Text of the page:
Upon the Second Sunday of Advent

Today is the Second Sunday of Advent, and I’m experiencing the whole season in a new way this year. I’ve always equated Advent with Christmas. For the last few years, as the minister of a church, I urged us to celebrate Advent beginning on the first Sunday in December. This celebration included decorating the church building with Christmas trees and wreaths, and singing Christmas carols every Sunday in worship for four weeks. It was certainly a wonderful thing after growing up in a tradition that never celebrated Christmas at all.
Last Sunday, I was at All Saints on the first Sunday of Advent, and I noticed that I did not recognize any of the Advent carols. I was almost angry that we didn’t sing any familiar song other than “O Come, O Come Emannuel.” Not one Christmas decoration was to be found. I thought that maybe the Church of Christ was more Anglican than I knew. Then that evening was the Lessons and Carols service, and I fully expected to sing my Christmas favorites. But they were missing. It was a solemn and quiet service of longing, waiting and desperation.
Then today the sermon was from the preaching of John the Baptist, in which he tells the people to repent. “Repent and be baptized” was the only message I had ever heard from the Baptist prior to today, but I heard words I had never really heard in his wilderness sermon today. Luke writes that the Baptist said that preparing for the coming of Jesus meant doing justice in the world, to treat others fairly, and not to rob the poor. Not exactly the message of joy, peace and angels singing. Advent is a radical season in which we learn to live by new rules and to prepare for the realization of God’s future in our lives through repentance and difficult waiting.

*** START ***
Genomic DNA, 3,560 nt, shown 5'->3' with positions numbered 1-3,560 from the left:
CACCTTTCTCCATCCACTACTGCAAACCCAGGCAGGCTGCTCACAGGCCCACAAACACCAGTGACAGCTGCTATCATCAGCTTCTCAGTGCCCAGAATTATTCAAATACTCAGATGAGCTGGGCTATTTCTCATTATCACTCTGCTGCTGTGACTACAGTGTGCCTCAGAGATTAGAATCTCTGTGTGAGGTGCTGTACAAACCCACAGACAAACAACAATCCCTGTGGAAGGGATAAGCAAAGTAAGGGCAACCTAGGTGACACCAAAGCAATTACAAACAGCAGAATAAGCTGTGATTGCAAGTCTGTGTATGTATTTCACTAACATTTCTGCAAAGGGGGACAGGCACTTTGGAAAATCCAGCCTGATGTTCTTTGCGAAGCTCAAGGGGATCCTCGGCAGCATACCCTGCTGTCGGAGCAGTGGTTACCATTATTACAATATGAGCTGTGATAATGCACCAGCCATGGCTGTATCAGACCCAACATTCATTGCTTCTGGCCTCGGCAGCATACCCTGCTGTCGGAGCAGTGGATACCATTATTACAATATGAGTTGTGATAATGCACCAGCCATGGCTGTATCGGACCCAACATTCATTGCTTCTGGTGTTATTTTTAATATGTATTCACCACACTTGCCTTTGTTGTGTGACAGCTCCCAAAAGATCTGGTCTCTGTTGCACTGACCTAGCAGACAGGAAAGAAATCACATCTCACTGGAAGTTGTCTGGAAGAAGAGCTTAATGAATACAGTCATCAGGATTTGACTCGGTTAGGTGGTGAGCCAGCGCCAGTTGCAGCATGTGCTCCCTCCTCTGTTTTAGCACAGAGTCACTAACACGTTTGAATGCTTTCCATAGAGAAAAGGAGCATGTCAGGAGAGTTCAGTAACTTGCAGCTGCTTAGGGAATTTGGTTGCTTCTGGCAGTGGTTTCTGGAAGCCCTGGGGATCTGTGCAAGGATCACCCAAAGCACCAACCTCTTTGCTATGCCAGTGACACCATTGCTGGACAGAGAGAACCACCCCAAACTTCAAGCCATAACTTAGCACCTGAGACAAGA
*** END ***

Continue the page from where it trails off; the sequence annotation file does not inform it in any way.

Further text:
So I asked a minister there today why we were not singing Christmas carols during Advent. She responded, “Advent is not the experience of Christmas, but rather the waiting for Christmas to come. We will not sing Christmas carols until Christmas.” Wow. The experience of longing to sing a Christmas song is the exact experience we are supposed to feel during Advent, and it’s come to give me theological framing for all the areas of my life where I’ve been waiting for God to act. I had missed this whole season by rushing ahead to Christmas, but life rarely matches Christmas. It’s more often a great deal of longing and waiting.
And so my estranged friend, the one that I have too often envied, accidentally sat behind me this morning. During Communion, he leaned towards my pew and gave me a hug, and said, “Peace to you.” And I knew again the real effect of the body and blood of Christ which was given not only to reconcile our relationship with God, but with each other.
So that’s the second Sunday in Advent in 2006. I can’t wait to sing “Joy to the World” but on this cold, cloudy day in Los Angeles, a day in which I’ve been reminded again of being alone after being with several couples all weekend, I was glad that there’s a season of waiting too.
“O come, Thou Day-spring, come and cheer
Our spirits by Thine advent here;
Disperse the gloomy clouds of night,
And death’s dark shadows put to flight.
Rejoice! Rejoice!Emmanuel shall come to thee, O Israel.”
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Comments
3 Responses to “Upon the Second Sunday of Advent”
  1. Sheila says:

    Thanks for this. (I found your blog via Greg KB’s. A lifetime “CofCer” who has been immersed in Anglican ways for most of the past decade, I am happy to find a kindred spirit.

    When you spend Advent reading the scriptures of the lectionary, it is a completely different experience from that of decorating, ho-ho-ho-ing, and shopping. I think I may come across as a grinch to some because I resist decorating until closer to Christmas, and I’m perfectly comfortable sending Christmas cards anytime during the 12 days of Christmas rather than getting stressed out ahead of time.

    And I hadn’t made the connection till reading your words, but I wonder if the Advent readings are behind my growing urge to stop giving Christmas presents per se and just make donations to the Heifer project in honor of all the people I love?

    I pray that your Advent season be a blessed one.

  2. Harry says:

    I too found your blog via Greg’s. We are not too good at waiting, and we’ve become adept at not having to wait. I guess we haven’t really grown up and become mature until we learn how. Until then, we’ll still be little children clamoring for candy at the check-out line.

  3. Brice says:

    Another from GKB… Thanks, Todd.

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